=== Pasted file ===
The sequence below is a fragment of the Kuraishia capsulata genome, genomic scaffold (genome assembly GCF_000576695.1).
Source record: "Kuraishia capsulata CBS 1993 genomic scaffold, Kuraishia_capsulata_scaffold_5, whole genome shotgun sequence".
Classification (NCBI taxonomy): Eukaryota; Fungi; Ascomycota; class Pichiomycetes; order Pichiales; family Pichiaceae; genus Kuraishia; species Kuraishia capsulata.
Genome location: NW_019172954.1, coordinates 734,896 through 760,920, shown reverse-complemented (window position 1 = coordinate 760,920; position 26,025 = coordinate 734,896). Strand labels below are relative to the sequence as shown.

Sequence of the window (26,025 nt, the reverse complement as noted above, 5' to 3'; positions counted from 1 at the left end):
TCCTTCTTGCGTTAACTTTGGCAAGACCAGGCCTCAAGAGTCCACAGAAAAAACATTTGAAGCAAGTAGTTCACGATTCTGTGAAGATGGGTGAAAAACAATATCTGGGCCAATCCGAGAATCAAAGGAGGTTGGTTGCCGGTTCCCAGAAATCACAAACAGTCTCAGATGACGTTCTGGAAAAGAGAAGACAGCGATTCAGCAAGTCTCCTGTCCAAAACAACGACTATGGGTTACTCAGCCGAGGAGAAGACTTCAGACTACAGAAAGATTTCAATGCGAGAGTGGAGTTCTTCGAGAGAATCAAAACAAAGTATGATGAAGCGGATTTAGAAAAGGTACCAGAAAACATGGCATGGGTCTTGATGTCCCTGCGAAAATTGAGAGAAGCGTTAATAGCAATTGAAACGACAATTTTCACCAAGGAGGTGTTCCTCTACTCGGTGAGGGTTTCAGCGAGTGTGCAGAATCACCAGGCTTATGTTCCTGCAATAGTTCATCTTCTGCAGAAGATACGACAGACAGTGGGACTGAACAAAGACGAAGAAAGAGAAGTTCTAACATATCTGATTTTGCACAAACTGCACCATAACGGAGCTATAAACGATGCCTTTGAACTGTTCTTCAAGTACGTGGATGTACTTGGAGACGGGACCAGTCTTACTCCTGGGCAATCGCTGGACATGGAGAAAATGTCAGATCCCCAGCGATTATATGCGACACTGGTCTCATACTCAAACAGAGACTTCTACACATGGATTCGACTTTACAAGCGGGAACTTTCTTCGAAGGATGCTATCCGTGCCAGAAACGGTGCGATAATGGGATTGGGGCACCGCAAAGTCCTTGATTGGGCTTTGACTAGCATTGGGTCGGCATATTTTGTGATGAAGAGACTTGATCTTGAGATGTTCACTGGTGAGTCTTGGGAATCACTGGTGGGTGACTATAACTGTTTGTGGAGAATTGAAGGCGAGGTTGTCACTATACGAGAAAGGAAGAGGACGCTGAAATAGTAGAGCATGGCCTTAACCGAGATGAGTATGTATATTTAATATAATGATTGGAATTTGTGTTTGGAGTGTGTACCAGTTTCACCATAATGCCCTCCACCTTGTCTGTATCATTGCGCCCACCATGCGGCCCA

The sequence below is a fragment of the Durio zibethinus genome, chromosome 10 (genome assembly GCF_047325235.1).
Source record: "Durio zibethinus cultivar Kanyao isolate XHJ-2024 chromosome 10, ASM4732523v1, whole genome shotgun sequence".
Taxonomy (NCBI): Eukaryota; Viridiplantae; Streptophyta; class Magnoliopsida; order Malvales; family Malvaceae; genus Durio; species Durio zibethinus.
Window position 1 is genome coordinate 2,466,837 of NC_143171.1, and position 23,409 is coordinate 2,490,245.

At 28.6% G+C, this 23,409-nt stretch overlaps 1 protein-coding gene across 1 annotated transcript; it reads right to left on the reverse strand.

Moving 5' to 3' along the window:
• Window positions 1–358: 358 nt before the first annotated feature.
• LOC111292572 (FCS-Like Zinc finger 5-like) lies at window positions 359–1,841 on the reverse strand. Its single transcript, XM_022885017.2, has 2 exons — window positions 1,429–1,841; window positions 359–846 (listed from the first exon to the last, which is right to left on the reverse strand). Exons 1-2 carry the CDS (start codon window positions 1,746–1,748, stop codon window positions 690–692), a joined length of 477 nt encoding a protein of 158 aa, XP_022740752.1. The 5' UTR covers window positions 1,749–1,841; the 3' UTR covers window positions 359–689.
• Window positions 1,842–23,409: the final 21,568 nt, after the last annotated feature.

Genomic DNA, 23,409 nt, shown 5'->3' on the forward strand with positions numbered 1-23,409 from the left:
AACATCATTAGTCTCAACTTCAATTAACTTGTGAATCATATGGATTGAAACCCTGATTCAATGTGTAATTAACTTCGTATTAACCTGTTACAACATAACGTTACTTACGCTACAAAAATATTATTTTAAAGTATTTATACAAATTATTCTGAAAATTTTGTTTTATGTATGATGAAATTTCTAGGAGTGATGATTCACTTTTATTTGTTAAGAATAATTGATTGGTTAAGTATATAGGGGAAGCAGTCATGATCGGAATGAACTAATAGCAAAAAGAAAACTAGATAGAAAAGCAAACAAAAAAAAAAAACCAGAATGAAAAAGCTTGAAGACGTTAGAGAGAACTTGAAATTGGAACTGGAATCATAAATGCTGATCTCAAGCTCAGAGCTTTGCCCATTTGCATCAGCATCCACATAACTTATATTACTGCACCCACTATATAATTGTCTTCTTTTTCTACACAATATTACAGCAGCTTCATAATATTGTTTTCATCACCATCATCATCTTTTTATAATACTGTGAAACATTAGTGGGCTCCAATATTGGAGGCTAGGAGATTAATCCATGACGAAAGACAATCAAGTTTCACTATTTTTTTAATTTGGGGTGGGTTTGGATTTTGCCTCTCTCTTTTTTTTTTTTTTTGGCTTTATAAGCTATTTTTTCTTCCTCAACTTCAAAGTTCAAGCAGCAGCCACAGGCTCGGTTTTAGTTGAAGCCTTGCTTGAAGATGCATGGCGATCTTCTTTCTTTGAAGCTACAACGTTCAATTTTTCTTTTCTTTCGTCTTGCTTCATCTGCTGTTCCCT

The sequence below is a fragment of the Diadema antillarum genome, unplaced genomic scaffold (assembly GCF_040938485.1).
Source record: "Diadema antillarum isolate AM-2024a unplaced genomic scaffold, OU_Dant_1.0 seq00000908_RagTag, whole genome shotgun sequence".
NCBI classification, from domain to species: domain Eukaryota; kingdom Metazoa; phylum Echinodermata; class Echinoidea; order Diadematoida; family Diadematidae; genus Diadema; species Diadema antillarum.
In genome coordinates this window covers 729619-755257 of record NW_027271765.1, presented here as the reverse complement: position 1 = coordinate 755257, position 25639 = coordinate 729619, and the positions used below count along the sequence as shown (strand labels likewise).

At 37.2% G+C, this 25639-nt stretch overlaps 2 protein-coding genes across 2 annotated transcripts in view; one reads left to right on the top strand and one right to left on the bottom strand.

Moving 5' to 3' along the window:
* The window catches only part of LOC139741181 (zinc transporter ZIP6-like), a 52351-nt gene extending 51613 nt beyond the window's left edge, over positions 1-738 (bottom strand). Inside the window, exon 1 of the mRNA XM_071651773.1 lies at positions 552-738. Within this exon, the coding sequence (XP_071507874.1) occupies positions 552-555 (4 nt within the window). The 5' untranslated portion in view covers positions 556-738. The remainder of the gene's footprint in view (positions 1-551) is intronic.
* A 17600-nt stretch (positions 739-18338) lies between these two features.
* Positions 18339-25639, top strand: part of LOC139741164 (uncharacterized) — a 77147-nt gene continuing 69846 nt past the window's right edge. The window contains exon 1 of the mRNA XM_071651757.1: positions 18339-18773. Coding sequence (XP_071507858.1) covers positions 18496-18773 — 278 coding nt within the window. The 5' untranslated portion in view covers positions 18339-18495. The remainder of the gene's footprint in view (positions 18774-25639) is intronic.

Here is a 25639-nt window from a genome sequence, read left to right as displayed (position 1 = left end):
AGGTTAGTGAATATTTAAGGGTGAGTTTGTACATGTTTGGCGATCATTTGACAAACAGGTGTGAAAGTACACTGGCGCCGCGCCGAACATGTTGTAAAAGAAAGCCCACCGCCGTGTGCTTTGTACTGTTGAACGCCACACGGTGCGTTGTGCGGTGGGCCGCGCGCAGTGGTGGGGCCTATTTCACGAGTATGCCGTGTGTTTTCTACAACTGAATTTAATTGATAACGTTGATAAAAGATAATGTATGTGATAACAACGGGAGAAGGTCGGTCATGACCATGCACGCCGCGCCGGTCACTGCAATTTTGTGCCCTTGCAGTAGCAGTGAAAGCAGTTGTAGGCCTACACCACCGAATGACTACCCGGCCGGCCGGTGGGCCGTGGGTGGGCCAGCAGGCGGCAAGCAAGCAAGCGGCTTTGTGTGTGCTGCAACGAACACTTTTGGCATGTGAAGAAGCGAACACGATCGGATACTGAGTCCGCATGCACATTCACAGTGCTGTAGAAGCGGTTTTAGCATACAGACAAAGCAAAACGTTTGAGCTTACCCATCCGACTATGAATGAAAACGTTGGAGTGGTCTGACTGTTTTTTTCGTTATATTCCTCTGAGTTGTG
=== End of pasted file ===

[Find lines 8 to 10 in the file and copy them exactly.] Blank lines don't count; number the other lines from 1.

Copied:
Source record: "Durio zibethinus cultivar Kanyao isolate XHJ-2024 chromosome 10, ASM4732523v1, whole genome shotgun sequence".
Taxonomy (NCBI): Eukaryota; Viridiplantae; Streptophyta; class Magnoliopsida; order Malvales; family Malvaceae; genus Durio; species Durio zibethinus.
Window position 1 is genome coordinate 2,466,837 of NC_143171.1, and position 23,409 is coordinate 2,490,245.